Egyptian templesShow all
The two immense carved rock temples at Abu Simbel are dedicated to 13th century BCE Pharaoh Ramesses II and his first wife Nefertari.
Built around 1400 BCE from Nubian sandstone, the Southern Sanctuary is a great temple complex located at Luxor, on the east bank of the Nile.
Dating from around 2000 BCE, Karnak is one of the largest religious complexes in the world and was once Egypt's most important place of worship.
Temple of Kom Ombo
Located on the banks of the Nile in a village of the same name, Kom Ombo is unique as a double temple - dedicated to the deities Sobek and Horus.
Temple of Hatshepsut
The Mortuary Temple of Hatshepshut, also known as the Djeser-Djeseru, is located beneath a sheer cliff face in Deir el-Bahari, near Luxor.
Temple of Philae
Originally located on the island of Philae and dedicated to the goddess of love, Isis, this temple was almost lost in floods when the Aswan Dam was built.
Pyramids of Giza
Located on the Giza Plateau just outside Cairo, the pyramids are Egypt's best known monuments and the only remaining Wonder of the Ancient World.
Valley of the Kings
The final resting place of the Pharaohs of the New Kingdom, the Valley of the Kings is home to more than 60 magnificent royal tombs.
Valley of the Queens
The Valley of the Queens, or "the place of beauty", is the burial site of the royal wives and princesses of Egypt's New Kingdom.
The tallest building in North Africa since construction ended in 1961, the iconic Cairo Tower offers incredible views over the Egyptian capital.
Mosque of Muhammed Ali
Known as the Alabaster Mosque for the material that covers it, the Mosque of Muhammed Ali is located on the summit of the Saladin Citadel in Cairo.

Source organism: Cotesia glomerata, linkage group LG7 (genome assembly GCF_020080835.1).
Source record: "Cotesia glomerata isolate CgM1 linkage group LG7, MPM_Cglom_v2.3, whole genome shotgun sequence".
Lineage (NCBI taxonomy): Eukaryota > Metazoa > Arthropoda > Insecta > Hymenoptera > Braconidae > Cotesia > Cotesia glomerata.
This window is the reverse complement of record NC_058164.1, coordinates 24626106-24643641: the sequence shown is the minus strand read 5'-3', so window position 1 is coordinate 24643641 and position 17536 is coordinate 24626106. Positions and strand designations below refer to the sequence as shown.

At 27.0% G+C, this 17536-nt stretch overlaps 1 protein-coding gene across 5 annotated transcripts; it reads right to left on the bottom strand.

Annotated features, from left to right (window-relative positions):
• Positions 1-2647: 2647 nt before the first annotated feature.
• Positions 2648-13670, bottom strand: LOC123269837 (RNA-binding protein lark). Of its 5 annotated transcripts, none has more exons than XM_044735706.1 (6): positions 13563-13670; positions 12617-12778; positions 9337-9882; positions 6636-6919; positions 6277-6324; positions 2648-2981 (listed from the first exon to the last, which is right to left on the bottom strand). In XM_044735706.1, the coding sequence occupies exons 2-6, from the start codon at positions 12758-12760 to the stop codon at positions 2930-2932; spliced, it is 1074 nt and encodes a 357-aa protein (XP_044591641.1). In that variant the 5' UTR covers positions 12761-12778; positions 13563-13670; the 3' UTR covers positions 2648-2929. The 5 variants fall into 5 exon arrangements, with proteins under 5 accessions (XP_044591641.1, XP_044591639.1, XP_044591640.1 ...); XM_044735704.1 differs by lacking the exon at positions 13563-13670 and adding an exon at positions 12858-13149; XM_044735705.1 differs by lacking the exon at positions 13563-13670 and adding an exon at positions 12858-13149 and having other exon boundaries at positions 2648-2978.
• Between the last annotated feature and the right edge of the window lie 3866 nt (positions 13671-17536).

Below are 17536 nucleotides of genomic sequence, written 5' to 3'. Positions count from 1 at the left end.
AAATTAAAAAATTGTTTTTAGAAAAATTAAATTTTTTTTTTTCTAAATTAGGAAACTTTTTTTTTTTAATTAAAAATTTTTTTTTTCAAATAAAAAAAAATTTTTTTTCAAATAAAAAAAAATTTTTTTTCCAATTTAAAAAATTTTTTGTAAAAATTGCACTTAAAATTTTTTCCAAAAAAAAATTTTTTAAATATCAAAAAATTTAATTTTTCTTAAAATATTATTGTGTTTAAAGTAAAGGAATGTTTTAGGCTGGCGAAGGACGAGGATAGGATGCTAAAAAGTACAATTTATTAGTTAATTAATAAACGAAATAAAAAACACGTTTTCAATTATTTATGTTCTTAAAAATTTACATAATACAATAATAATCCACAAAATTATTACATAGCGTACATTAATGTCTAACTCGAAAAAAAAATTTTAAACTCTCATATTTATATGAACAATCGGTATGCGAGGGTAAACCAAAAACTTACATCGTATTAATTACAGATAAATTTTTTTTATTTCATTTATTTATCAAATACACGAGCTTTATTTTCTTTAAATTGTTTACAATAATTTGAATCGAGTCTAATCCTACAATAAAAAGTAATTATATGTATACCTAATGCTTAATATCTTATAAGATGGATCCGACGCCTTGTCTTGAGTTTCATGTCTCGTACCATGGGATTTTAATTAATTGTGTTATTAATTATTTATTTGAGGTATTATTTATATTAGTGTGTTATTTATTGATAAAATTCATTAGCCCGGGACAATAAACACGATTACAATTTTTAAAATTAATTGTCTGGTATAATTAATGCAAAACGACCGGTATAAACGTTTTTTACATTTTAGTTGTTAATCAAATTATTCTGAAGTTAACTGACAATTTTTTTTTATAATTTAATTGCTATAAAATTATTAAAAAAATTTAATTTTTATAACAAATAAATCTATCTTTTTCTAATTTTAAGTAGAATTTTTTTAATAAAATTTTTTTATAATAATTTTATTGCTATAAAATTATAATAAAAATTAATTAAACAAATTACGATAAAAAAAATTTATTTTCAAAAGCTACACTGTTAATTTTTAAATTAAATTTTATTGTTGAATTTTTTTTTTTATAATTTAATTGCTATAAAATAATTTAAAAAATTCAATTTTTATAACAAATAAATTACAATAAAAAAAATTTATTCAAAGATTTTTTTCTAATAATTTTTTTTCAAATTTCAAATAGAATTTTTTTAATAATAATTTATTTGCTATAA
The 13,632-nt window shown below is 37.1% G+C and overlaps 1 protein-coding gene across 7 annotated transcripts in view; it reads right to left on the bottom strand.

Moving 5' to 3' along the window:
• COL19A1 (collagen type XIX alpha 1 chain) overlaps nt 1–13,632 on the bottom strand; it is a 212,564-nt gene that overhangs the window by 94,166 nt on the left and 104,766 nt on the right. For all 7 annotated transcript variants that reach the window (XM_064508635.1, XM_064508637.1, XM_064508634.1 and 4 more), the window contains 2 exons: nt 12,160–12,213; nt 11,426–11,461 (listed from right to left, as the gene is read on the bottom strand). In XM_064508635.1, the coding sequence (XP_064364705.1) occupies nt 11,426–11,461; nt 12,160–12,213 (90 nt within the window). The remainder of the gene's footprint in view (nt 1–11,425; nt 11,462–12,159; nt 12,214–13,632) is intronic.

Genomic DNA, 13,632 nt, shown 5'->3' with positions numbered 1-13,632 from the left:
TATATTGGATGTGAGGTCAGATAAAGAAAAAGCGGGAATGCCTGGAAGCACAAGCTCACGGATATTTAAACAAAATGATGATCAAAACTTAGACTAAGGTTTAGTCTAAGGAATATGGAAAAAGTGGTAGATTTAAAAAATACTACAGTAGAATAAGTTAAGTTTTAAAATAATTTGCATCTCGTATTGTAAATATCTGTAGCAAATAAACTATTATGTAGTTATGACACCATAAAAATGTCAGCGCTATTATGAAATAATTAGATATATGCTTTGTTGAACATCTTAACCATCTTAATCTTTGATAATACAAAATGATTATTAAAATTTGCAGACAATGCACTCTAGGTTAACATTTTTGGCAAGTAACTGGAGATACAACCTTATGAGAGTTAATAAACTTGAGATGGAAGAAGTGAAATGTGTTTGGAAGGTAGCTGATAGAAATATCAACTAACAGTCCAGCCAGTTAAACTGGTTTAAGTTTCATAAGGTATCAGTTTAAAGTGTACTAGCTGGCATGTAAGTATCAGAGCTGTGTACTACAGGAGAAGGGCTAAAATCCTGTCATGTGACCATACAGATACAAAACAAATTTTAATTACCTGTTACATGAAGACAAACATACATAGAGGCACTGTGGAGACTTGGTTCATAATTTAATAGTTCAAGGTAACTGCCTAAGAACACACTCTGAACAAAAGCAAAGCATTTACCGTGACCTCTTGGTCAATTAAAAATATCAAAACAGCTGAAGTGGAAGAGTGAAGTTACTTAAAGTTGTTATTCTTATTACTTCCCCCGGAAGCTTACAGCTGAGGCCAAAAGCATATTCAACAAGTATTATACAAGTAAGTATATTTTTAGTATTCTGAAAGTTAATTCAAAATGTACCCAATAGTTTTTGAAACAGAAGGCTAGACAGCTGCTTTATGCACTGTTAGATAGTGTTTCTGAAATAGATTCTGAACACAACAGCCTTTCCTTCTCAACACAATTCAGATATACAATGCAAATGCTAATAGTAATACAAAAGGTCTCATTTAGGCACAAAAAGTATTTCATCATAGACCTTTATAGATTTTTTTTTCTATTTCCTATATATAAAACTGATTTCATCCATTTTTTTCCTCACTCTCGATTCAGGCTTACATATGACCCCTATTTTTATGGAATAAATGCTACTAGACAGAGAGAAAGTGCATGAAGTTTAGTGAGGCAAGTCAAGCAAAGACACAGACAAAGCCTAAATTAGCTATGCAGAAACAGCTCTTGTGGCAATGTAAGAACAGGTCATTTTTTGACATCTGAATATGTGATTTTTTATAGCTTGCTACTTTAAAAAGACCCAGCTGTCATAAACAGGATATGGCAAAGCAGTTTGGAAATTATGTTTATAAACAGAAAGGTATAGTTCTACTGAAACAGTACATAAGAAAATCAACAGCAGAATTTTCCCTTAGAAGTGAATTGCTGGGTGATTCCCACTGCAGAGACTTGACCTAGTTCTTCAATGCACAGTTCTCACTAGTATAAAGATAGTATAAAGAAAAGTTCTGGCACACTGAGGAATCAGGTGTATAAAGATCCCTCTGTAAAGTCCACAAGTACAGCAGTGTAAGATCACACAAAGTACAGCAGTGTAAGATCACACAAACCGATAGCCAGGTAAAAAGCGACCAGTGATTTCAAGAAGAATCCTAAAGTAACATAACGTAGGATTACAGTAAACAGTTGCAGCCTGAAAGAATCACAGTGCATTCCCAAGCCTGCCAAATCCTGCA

Al Rifa'i Mosque
The Al Rifa'i Mosque is an impressive Muslim temple also known as the Royal Mosque for being the burial place of a number of Egyptian royal family members.
Mosque of Ibn Tulun
Completed in the year 879 CE, the enormous Mosque of Ibn Tulun is the oldest mosque in Cairo that is still in its original form.
Great Sphinx of Giza
The Great Sphinx of Giza is an enormous stone sculpture with the head of a man on the body of a lion. It is one of Egypt's most emblematic monuments.
Located south of Cairo, Saqqara was the vast necropolis of the Ancient Egyptian capital, Memphis, and is home to the nation's oldest pyramid.
Originally built on the site of an old mausoleum, local and foreign merchants have been trading at Khan el-Khalili souk since the 14th century.
Unfinished Obelisk in Aswan
The Unfinished Obelisk is a granite would-be monument that was never finished. It is one of the most important archaeological finds in Egypt.
Founded around 3100 BCE, Memphis was the first capital of the unified kingdom of Upper and Lower Egypts. It was abandoned in the 7th century CE.
Colossi of Memnon
The Colossi of Memnon are two enormous statues of 18th Dynasty Pharaoh Amenhotep III originally designed to guard his mortuary temple.
Egyptian Museum of Antiquities
Opened in 1902, the Egyptian Museum is home to the world's largest collection of Pharaonic antiquities and is the most important museum of its kind.
Mosque-Madrassa of Sultan Hassan
Constructed during the mid-14th century, the Mosque-Madrassa of Sultan Hassan is one of the largest mosques in the world.
The colourful village of Gharb Seheyl gives a feeling of travelling back in time to ancient Nubia, the home to one of Africa's oldest civilisations.
The hilltop Saladin Citadel, a Medieval Islamic fortress, is one of Cairo's main tourist attractions and offers magnificent views over the city.
Old Cairo, or Islamic Cairo, is charming yet chaotic. The narrow golden-stone streets of the World Heritage Site have captivated visitors for centuries.
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Diving and snorkelling
The Red Sea offers some of the world's best diving and snorkelling. It's almost entirely desert, but Egypt is still a bucket-list watersports destination.